EphA2 Is a Clinically Relevant Target for Breast Cancer Bone Metastatic Disease
Vaught DB., Merkel AR., Lynch CC., Edwards J., Tantawy MN., Hilliard T., Wang S., Peterson T., Johnson RW., Sterling JA., Brantley-Sieders D.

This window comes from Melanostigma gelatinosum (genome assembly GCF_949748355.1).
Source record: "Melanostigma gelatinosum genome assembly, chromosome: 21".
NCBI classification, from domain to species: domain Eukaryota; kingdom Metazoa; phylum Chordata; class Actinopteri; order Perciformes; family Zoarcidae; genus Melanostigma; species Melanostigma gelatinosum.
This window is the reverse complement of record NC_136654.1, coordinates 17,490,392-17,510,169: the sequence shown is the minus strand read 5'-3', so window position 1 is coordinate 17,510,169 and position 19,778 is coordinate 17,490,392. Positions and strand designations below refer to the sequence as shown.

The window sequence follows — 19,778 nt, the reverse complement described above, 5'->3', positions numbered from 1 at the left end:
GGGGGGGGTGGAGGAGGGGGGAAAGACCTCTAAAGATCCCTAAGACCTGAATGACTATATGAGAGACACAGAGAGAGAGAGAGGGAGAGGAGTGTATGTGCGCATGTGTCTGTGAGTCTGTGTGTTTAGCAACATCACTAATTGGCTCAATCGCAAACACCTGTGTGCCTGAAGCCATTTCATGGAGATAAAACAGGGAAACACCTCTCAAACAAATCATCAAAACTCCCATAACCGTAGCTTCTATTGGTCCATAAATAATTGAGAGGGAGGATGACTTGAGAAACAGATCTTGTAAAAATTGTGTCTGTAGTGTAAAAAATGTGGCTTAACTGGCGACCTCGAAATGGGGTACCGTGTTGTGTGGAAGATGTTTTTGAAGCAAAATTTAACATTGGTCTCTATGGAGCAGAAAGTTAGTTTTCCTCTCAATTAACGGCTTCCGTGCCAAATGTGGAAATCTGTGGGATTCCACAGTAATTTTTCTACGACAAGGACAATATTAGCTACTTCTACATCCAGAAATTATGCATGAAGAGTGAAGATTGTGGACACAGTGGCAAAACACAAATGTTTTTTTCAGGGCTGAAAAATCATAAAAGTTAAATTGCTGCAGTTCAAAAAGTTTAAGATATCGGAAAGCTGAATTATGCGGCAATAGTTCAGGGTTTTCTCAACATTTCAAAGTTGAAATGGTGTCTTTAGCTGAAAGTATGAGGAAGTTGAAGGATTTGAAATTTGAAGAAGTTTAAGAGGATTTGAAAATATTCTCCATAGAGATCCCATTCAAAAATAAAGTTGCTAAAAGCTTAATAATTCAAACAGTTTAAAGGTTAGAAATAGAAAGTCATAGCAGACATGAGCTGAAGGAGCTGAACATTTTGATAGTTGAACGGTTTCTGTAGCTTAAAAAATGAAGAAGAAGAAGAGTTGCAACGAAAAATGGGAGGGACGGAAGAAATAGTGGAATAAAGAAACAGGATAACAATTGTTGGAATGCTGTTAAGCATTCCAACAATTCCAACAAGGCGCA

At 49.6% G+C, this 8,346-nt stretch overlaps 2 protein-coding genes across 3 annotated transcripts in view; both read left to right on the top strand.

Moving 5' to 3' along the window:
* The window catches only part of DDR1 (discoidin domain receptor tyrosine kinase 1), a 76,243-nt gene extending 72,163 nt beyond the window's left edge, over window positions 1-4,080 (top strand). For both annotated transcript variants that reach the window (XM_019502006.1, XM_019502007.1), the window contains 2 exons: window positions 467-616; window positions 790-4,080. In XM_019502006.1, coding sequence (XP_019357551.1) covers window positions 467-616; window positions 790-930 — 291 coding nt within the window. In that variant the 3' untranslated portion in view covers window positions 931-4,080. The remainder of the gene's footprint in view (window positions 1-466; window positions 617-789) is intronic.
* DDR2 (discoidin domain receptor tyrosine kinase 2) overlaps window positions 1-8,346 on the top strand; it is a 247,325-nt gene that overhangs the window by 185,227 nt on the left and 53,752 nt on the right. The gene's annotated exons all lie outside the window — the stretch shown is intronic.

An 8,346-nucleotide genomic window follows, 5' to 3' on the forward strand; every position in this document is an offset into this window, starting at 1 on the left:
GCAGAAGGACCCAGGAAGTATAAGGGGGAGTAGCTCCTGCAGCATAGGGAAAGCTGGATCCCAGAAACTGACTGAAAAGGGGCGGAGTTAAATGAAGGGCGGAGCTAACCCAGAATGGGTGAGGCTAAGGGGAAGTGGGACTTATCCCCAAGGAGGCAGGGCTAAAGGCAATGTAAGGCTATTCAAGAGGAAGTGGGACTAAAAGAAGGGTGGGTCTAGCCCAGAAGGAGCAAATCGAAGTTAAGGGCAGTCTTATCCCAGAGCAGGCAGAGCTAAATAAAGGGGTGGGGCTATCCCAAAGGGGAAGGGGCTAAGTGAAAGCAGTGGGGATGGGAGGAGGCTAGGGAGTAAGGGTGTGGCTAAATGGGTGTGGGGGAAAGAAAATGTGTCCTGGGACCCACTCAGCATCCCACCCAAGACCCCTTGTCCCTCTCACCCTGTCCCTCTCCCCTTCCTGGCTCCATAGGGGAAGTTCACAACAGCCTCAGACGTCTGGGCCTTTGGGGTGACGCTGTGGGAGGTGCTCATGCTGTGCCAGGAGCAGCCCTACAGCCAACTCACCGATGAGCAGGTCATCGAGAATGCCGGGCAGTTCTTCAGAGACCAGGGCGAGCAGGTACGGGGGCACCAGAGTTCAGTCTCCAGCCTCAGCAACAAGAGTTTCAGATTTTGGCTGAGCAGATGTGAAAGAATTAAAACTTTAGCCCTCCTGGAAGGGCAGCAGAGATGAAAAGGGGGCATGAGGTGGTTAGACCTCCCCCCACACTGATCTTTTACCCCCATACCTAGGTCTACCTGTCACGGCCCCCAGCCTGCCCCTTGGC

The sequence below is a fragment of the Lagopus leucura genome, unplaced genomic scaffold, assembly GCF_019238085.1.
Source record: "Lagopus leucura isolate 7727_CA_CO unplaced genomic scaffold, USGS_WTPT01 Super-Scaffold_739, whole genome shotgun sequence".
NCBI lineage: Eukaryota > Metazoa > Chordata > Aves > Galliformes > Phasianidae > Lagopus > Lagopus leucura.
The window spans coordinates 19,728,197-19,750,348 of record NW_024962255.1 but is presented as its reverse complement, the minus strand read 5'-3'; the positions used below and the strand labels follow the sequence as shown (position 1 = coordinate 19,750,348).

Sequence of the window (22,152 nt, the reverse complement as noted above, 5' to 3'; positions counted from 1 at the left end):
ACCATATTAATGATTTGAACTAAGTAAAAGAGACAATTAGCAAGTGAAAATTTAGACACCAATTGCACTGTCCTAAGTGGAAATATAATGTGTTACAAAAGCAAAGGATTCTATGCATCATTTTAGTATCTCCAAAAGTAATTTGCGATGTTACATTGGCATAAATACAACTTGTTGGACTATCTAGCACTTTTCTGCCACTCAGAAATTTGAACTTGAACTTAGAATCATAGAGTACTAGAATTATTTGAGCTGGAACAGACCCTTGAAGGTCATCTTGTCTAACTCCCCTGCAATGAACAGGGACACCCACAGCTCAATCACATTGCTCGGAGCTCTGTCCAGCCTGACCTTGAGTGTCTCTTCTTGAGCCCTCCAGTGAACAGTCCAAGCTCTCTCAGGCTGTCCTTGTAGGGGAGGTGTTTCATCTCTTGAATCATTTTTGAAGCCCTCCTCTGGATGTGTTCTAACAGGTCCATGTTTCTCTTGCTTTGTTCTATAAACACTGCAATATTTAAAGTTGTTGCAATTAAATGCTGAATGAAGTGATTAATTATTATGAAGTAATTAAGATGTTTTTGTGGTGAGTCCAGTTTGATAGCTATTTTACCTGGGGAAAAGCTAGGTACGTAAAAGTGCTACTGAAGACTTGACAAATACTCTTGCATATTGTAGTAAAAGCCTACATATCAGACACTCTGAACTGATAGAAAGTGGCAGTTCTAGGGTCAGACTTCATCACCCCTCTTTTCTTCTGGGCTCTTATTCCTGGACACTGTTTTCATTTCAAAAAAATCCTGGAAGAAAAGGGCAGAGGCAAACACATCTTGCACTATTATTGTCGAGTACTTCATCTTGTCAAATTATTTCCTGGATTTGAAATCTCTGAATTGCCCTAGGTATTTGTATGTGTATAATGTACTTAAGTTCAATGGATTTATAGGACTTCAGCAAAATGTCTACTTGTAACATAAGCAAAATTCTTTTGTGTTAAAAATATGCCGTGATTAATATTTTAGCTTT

© 2021 The Authors. JBMR Plus published by Wiley Periodicals LLC. on behalf of American Society for Bone and Mineral Research. EphA2 receptor tyrosine kinase (RTK) is highly expressed in breast tumor cells across multiple molecular subtypes and correlates with poor patient prognosis. In this study, the potential role of EphA2 in this clinically relevant phenomenon is investigated as metastasis of breast cancer to bone is a major cause of morbidity and mortality in patients. It was found that the EphA2 function in breast cancer cells promotes osteoclast activation and the development of osteolytic bone disease. Blocking EphA2 function molecularly and pharmacologically in breast tumors reduced the number and size of bone lesions and the degree of osteolytic disease in intratibial and intracardiac mouse models, which correlated with a significant decrease in the number of osteoclasts at the tumor–bone interface. EphA2 loss of function in tumor cells impaired osteoclast progenitor differentiation in coculture, which is mediated, at least in part, by reduced expression of IL-6. EPHA2 transcript levels are enriched in human breast cancer bone metastatic lesions relative to visceral metastatic sites; EphA2 protein expression was detected in breast tumor cells in bone metastases in patient samples, supporting the clinical relevance of the study's findings. These data provide a strong rationale for the development and application of molecularly targeted therapies against EphA2 for the treatment of breast cancer bone metastatic disease. © 2021 The Authors. JBMR Plus published by Wiley Periodicals LLC. on behalf of American Society for Bone and Mineral Research.